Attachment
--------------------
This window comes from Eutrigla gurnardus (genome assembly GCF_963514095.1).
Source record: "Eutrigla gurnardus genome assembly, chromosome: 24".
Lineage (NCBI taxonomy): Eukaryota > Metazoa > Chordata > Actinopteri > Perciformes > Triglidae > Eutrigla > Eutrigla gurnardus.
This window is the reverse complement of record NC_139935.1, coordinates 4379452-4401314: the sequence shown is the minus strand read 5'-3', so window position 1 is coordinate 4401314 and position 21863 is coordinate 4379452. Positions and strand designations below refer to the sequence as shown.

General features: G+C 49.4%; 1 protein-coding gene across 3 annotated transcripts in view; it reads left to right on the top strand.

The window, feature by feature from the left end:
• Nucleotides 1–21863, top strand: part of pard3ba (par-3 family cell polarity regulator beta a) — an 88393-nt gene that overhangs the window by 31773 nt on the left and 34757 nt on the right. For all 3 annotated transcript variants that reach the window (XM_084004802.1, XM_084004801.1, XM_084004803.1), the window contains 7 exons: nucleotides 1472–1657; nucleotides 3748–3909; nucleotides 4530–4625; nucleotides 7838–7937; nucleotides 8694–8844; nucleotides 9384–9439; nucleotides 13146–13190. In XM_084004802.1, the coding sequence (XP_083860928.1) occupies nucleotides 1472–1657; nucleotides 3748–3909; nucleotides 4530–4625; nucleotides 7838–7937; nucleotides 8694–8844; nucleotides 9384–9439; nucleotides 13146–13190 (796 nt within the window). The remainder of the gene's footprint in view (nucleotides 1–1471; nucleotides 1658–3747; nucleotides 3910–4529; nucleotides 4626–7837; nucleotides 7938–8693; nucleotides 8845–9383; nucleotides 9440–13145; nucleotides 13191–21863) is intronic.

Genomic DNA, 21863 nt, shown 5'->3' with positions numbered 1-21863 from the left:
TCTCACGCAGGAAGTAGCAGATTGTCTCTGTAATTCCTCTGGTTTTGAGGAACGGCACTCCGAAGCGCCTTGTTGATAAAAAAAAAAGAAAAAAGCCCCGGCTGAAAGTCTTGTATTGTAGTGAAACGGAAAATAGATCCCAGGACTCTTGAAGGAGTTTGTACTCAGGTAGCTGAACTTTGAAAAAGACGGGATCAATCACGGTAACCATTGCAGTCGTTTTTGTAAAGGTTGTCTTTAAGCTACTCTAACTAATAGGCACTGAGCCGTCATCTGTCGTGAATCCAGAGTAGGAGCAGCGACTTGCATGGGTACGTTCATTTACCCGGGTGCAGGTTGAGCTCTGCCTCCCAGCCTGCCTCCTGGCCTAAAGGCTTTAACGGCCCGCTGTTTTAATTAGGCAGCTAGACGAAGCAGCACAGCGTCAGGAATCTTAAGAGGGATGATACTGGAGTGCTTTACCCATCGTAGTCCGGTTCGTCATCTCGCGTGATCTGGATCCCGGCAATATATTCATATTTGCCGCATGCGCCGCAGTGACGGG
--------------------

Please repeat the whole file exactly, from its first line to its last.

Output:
This window comes from Eutrigla gurnardus (genome assembly GCF_963514095.1).
Source record: "Eutrigla gurnardus genome assembly, chromosome: 24".
Lineage (NCBI taxonomy): Eukaryota > Metazoa > Chordata > Actinopteri > Perciformes > Triglidae > Eutrigla > Eutrigla gurnardus.
This window is the reverse complement of record NC_139935.1, coordinates 4379452-4401314: the sequence shown is the minus strand read 5'-3', so window position 1 is coordinate 4401314 and position 21863 is coordinate 4379452. Positions and strand designations below refer to the sequence as shown.

General features: G+C 49.4%; 1 protein-coding gene across 3 annotated transcripts in view; it reads left to right on the top strand.

The window, feature by feature from the left end:
• Nucleotides 1–21863, top strand: part of pard3ba (par-3 family cell polarity regulator beta a) — an 88393-nt gene that overhangs the window by 31773 nt on the left and 34757 nt on the right. For all 3 annotated transcript variants that reach the window (XM_084004802.1, XM_084004801.1, XM_084004803.1), the window contains 7 exons: nucleotides 1472–1657; nucleotides 3748–3909; nucleotides 4530–4625; nucleotides 7838–7937; nucleotides 8694–8844; nucleotides 9384–9439; nucleotides 13146–13190. In XM_084004802.1, the coding sequence (XP_083860928.1) occupies nucleotides 1472–1657; nucleotides 3748–3909; nucleotides 4530–4625; nucleotides 7838–7937; nucleotides 8694–8844; nucleotides 9384–9439; nucleotides 13146–13190 (796 nt within the window). The remainder of the gene's footprint in view (nucleotides 1–1471; nucleotides 1658–3747; nucleotides 3910–4529; nucleotides 4626–7837; nucleotides 7938–8693; nucleotides 8845–9383; nucleotides 9440–13145; nucleotides 13191–21863) is intronic.

Genomic DNA, 21863 nt, shown 5'->3' with positions numbered 1-21863 from the left:
TCTCACGCAGGAAGTAGCAGATTGTCTCTGTAATTCCTCTGGTTTTGAGGAACGGCACTCCGAAGCGCCTTGTTGATAAAAAAAAAAGAAAAAAGCCCCGGCTGAAAGTCTTGTATTGTAGTGAAACGGAAAATAGATCCCAGGACTCTTGAAGGAGTTTGTACTCAGGTAGCTGAACTTTGAAAAAGACGGGATCAATCACGGTAACCATTGCAGTCGTTTTTGTAAAGGTTGTCTTTAAGCTACTCTAACTAATAGGCACTGAGCCGTCATCTGTCGTGAATCCAGAGTAGGAGCAGCGACTTGCATGGGTACGTTCATTTACCCGGGTGCAGGTTGAGCTCTGCCTCCCAGCCTGCCTCCTGGCCTAAAGGCTTTAACGGCCCGCTGTTTTAATTAGGCAGCTAGACGAAGCAGCACAGCGTCAGGAATCTTAAGAGGGATGATACTGGAGTGCTTTACCCATCGTAGTCCGGTTCGTCATCTCGCGTGATCTGGATCCCGGCAATATATTCATATTTGCCGCATGCGCCGCAGTGACGGG